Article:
Housing transactions leap by nearly a quarter in February in show of ‘remarkable resilience’ 

Housing transactions jumped a quarter in February in what has been described as a show of ‘remarkable resilience’ in the market. 

There was a huge 23 per cent increase in transactions between January and February, on a seasonally-adjusted basis, official figures show.

In total, there were 147,050 homes bought or sold in February 2021, according to HMRC, marking a 48.5 per cent increase compared to the same time last year – just before the beginning of the pandemic. 

On the up: Housing transactions increased by nearly a quarter in February according to HMRC

This was largely thanks to the ongoing market boom which has been spurred on by the Government’s stamp duty holiday. 

It is likely that sales were boosted by people aiming to meet the initial deadline for benefiting from the tax break, which was set for 31 March. 

However, the holiday was extended in the Budget on 3 March, meaning home buyers in England now have until the end of June to benefit from the potential saving of up to £15,000 on the portion of a property’s value under £500,000.

After that, the nil rate band will be tapered down to £250,000 until the end of September.

Jeremy Leaf, north London estate agent and a former RICS residential chairman, said: ‘It’s always transactions rather than more volatile house prices which provide a more reliable assessment of market strength.

‘Although mostly reflecting transactions agreed several months previously, these figures demonstrate the remarkable resilience of buyers and sellers determined to beat the stamp duty deadline.

‘Since then of course the “holiday” has been extended which has given many some breathing space to take advantage with confidence enhanced by acceleration of the vaccination programme and better weather.’

The increase in housing transactions has been fuelled by the ongoing stamp duty holiday

The increase in housing transactions has been fuelled by the ongoing stamp duty holiday

Looking at the year to February, overall transactions were down six per cent, with the drop being caused by the eight-week market shutdown during the first national lockdown in spring 2020.

Experts said the drop was smaller than expected considering this pause in activity.

Tom Bill, head of UK residential research at estate agent Knight Frank, said: ‘There was a predictable spike in transactions in February ahead of the March stamp duty deadline.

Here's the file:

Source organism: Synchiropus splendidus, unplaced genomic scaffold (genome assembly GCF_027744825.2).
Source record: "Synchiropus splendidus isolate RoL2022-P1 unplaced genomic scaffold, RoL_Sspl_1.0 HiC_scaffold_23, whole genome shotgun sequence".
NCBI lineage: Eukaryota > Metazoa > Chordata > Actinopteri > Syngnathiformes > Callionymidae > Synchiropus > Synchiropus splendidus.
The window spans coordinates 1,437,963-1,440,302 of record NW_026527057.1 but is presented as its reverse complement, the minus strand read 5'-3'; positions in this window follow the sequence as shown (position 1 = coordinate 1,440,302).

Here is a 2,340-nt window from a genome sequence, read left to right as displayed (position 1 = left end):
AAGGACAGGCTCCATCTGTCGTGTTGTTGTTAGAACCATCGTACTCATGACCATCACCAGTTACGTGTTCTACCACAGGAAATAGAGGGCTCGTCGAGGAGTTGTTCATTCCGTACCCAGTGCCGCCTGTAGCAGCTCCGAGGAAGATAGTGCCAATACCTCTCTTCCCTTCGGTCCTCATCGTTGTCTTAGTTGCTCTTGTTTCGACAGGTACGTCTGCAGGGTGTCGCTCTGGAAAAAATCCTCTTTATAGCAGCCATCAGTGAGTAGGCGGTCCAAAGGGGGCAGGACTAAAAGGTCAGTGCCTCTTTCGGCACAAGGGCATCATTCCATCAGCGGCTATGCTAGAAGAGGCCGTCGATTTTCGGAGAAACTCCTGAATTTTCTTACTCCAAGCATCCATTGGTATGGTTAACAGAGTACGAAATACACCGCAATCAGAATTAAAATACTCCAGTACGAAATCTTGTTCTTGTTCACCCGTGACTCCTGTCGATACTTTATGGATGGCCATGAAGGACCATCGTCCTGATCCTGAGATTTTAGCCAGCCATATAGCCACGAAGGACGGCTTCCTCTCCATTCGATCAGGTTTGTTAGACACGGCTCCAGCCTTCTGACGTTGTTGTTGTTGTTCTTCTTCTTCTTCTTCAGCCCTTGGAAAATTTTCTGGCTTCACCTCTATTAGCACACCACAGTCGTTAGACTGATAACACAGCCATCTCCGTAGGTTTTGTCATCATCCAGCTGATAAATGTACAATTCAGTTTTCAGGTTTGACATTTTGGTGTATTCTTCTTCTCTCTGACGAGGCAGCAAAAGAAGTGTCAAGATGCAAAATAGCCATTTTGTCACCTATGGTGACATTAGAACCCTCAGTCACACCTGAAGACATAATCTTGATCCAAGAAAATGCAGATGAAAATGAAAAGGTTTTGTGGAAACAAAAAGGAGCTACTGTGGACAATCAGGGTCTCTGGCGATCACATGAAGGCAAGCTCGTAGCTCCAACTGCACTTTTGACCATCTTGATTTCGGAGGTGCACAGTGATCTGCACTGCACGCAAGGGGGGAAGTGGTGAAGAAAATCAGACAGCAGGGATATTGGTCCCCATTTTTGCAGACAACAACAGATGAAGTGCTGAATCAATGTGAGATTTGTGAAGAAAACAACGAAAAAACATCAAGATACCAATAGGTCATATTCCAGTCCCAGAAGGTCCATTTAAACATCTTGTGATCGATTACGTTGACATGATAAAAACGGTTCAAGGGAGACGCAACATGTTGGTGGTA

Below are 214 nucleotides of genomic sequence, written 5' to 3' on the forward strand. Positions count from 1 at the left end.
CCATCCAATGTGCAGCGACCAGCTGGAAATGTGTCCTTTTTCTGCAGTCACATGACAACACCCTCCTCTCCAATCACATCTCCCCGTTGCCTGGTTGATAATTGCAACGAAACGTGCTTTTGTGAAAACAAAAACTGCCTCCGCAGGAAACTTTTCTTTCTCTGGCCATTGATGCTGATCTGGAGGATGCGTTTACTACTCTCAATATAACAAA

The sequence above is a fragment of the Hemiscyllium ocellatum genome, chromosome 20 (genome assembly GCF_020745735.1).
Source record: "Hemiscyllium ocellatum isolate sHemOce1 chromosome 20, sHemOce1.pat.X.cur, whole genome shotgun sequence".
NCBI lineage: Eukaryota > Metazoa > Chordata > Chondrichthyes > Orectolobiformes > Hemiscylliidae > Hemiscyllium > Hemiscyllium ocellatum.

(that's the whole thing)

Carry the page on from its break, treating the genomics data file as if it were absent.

‘However, what is more surprising is that transaction numbers in the year to February were only down by 6 per cent. To put that in context, the property market was shut for 15 per cent of the year. 

‘One year on from the first national lockdown, the figures demonstrate the extent to which the housing market has recovered and shown its resilience through the pandemic.’

Demand for homes continues to rise, according to figures also published today by the property portal Zoopla.

Buyer demand was up 24 per cent in the week that followed the Budget on 3 March, it said, with overall demand now 80 per cent higher than the same period in the previous four years.

Zoopla said this was due to the extension of the stamp duty holiday and other measures announced in the Budget, combined with a fall in housing supply which creates more competition.

The announcement of the Government’s roadmap out of lockdown has also impacted market sentiment, with agents reporting spikes in interest from both buyers and sellers ahead of a busy summer. 

Guy Gittins, chief exectutive of Chestertons, said: ‘Once [a roadmap] was provided, we noticed an immediate uplift in new buyers registering with us, and the subsequent announcement confirming the extension of the stamp duty holiday only added to this.

‘As the country emerges from lockdown, we expect moving home will be many people’s top priority; just as we saw after the first lockdown; and are therefore anticipating a very busy spring and summer market. 

‘We currently have around 70 per cent more properties on the market for sale than we did last year. 

‘This is good news for buyers as it means that substantial price increases are relatively unlikely for the time being and that there are generally more homes to choose from.’

However, those entering the market now are being warned that they will need to pay stamp duty, as their purchases may not complete in time to benefit from the holiday.

Zoopla estimates that there are currently around 130,000 homes for sale that will attract no stamp duty until the end of September

Zoopla estimates that there are currently around 130,000 homes for sale that will attract no stamp duty until the end of September

Paul Stockwell, chief commercial officer at Gatehouse Bank, said: ‘Property transactions show no signs of slowing down as sales, incentivised by the stamp duty discount, complete. 

‘The fact that hundreds of thousands of agreements are still working their way through the system means this pattern will continue for many months.

‘We expect the property market will remain a hive of activity, but anyone about to embark on a home purchase above £250,000 should now be budgeting to pay stamp duty as the industry is continuing to see a significant backlog of sales, and completions are still taking longer than usual.’

Low mortgage rates are also driving the increase in both demand and housing transactions.

Tomer Aboody, director of property lender MT Finance, said: ‘With the strongest housing market in more than a decade, both home buyers and investors are taking advantage of historically low borrowing rates. 

‘These favour both those buying a property to live in and those seeking rental assets for yield, significantly boosting the number of transactions.’

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